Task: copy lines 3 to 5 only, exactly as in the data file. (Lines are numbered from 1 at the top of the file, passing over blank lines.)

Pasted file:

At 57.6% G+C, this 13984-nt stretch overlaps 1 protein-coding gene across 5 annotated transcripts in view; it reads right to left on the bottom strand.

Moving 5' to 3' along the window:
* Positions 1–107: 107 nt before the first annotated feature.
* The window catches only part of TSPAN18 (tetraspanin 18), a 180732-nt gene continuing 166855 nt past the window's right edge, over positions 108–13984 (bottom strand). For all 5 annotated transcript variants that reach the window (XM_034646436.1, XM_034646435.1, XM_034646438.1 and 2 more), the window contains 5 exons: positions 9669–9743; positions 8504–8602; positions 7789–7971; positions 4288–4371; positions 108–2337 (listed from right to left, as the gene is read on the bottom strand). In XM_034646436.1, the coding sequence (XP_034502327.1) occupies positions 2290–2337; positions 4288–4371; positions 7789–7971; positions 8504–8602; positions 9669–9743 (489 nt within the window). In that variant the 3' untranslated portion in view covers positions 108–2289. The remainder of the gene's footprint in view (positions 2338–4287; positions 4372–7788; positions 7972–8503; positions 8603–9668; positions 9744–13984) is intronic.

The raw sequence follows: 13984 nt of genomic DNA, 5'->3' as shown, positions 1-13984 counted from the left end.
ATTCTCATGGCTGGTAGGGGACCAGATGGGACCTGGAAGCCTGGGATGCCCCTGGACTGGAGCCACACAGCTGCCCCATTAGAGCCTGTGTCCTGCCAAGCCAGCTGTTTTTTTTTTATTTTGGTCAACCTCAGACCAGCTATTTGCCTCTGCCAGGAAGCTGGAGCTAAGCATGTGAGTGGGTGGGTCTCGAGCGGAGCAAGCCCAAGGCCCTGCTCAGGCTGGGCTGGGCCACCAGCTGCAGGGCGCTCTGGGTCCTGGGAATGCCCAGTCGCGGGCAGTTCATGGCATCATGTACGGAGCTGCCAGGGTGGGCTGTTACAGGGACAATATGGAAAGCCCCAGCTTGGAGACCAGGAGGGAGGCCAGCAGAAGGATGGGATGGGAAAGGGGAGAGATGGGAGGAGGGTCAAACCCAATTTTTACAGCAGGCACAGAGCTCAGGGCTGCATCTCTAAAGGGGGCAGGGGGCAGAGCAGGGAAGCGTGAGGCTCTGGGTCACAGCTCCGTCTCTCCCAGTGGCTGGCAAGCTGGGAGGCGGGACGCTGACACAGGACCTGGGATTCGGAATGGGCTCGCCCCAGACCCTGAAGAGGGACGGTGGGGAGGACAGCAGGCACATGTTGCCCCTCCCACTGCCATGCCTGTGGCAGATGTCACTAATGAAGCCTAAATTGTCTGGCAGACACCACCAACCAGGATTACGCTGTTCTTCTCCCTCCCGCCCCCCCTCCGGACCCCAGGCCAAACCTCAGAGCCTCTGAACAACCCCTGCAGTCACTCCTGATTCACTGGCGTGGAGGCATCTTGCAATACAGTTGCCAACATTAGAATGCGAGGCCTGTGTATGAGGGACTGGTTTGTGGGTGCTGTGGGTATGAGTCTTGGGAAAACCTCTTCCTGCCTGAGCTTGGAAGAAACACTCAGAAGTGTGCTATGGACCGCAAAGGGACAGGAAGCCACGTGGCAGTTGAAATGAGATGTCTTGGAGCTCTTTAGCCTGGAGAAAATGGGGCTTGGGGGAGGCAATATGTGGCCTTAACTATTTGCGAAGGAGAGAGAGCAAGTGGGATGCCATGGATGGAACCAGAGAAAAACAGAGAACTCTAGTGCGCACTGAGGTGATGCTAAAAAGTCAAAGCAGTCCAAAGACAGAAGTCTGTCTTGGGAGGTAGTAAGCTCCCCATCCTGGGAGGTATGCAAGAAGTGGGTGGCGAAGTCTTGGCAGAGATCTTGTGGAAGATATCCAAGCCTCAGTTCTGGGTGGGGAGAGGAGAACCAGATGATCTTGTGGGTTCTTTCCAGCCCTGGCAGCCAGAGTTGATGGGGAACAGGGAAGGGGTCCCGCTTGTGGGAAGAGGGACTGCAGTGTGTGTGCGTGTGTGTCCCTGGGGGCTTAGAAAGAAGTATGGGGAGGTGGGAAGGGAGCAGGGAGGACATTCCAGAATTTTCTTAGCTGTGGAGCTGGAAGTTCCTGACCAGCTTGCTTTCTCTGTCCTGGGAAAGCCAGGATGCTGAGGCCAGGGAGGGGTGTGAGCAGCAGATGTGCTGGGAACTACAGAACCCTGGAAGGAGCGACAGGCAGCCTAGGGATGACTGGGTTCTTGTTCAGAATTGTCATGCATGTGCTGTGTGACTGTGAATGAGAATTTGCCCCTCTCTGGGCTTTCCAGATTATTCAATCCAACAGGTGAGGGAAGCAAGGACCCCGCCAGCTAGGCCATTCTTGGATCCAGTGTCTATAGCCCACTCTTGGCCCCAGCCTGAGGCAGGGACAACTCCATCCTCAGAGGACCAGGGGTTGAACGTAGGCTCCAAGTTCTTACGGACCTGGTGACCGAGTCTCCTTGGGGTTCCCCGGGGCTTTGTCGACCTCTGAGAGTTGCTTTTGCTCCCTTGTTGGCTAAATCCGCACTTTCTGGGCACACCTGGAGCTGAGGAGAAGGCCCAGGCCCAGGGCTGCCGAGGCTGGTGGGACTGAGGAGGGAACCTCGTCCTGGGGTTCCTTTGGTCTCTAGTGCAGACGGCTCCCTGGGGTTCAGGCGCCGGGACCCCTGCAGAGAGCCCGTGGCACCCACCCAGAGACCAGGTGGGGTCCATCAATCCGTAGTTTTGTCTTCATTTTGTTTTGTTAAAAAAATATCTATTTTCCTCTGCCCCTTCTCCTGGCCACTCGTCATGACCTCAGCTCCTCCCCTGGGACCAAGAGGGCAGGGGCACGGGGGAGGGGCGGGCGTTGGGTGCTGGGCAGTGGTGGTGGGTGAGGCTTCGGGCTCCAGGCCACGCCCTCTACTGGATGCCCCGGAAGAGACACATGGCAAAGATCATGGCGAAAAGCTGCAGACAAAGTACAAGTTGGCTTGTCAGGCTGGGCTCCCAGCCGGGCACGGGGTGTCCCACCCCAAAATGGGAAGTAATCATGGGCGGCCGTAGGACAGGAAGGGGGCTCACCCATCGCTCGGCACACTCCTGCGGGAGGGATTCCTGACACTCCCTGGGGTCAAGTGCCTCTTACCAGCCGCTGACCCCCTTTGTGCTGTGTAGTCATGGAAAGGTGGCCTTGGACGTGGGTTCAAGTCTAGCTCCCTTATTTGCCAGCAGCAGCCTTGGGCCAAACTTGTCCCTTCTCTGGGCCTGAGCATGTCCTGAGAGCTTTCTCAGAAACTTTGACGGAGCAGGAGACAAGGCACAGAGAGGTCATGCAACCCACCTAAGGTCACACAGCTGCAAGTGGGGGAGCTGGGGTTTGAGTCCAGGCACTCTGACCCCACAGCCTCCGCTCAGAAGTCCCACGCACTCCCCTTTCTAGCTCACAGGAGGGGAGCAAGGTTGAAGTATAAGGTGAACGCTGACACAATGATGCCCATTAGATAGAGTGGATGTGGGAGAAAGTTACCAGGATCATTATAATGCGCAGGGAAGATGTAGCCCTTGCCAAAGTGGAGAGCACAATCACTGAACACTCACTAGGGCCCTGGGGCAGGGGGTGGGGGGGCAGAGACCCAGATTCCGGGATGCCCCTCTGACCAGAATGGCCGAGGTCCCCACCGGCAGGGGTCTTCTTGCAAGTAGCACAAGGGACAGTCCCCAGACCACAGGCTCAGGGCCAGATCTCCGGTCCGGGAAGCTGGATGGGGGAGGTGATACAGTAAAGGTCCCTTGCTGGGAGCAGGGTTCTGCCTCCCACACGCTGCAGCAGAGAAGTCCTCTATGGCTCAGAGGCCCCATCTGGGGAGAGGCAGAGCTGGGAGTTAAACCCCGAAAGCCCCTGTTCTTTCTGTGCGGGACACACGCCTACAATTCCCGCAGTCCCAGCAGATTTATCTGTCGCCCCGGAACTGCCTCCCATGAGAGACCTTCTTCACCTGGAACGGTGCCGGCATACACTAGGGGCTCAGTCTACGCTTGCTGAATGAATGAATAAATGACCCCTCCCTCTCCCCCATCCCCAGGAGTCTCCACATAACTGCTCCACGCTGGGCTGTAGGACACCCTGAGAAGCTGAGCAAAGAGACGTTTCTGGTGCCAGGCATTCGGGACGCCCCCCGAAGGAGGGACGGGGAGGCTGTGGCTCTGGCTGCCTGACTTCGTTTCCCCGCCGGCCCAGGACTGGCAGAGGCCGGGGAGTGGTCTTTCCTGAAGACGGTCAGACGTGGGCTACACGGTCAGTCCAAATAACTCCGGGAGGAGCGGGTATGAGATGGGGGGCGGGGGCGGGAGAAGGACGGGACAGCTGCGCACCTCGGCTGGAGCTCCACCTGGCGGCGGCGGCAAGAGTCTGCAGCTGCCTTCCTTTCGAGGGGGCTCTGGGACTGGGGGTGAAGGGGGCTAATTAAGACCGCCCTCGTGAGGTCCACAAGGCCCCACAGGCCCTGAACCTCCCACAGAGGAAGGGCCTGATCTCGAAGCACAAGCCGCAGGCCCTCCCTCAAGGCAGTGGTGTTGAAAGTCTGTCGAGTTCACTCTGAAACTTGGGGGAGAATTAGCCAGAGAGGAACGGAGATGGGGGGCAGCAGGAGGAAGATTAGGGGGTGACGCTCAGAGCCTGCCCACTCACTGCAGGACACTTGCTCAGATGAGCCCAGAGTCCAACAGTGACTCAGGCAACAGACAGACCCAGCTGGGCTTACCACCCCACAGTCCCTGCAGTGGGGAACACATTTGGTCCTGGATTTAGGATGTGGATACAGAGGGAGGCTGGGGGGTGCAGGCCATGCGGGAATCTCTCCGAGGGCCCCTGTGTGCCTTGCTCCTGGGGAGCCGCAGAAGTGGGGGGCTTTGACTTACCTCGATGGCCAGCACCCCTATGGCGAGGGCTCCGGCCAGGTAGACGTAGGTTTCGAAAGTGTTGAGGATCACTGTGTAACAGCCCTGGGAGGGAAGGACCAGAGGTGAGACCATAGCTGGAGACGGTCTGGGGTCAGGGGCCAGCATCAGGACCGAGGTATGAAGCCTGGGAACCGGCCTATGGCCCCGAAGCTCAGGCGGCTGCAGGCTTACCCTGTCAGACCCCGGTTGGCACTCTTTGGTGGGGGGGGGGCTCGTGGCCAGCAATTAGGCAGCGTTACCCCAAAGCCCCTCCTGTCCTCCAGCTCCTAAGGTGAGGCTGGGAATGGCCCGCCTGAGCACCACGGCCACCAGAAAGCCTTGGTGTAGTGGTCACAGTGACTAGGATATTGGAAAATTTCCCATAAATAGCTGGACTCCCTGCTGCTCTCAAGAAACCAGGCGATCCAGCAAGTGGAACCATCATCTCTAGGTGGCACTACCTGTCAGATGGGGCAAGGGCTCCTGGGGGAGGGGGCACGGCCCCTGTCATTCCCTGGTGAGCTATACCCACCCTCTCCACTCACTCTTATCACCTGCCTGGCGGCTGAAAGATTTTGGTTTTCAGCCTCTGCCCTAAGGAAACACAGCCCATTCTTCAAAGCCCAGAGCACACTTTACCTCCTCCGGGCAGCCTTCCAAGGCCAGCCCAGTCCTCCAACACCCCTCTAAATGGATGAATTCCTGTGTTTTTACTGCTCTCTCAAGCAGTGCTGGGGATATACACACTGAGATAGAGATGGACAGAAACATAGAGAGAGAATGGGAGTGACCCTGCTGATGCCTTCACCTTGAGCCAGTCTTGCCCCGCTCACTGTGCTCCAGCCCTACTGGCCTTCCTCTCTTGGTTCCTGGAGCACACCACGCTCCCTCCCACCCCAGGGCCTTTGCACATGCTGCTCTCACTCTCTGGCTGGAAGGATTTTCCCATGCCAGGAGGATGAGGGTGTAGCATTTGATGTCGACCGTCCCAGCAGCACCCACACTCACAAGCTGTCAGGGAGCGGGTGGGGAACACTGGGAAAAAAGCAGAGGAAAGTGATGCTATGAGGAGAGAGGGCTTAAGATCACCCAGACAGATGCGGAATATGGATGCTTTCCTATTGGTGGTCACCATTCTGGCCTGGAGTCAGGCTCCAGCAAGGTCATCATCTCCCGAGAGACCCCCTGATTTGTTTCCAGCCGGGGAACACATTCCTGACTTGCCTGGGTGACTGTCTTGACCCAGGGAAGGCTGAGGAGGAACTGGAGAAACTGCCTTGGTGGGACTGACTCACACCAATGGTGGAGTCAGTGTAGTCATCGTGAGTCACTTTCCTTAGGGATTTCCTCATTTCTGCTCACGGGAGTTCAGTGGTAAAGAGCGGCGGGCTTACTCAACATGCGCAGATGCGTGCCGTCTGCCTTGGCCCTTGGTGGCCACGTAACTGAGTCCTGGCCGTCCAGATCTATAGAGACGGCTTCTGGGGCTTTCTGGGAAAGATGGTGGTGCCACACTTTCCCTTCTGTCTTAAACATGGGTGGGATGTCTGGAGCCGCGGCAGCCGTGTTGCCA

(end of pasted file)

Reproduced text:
* Positions 1–107: 107 nt before the first annotated feature.
* The window catches only part of TSPAN18 (tetraspanin 18), a 180732-nt gene continuing 166855 nt past the window's right edge, over positions 108–13984 (bottom strand). For all 5 annotated transcript variants that reach the window (XM_034646436.1, XM_034646435.1, XM_034646438.1 and 2 more), the window contains 5 exons: positions 9669–9743; positions 8504–8602; positions 7789–7971; positions 4288–4371; positions 108–2337 (listed from right to left, as the gene is read on the bottom strand). In XM_034646436.1, the coding sequence (XP_034502327.1) occupies positions 2290–2337; positions 4288–4371; positions 7789–7971; positions 8504–8602; positions 9669–9743 (489 nt within the window). In that variant the 3' untranslated portion in view covers positions 108–2289. The remainder of the gene's footprint in view (positions 2338–4287; positions 4372–7788; positions 7972–8503; positions 8603–9668; positions 9744–13984) is intronic.

The raw sequence follows: 13984 nt of genomic DNA, 5'->3' as shown, positions 1-13984 counted from the left end.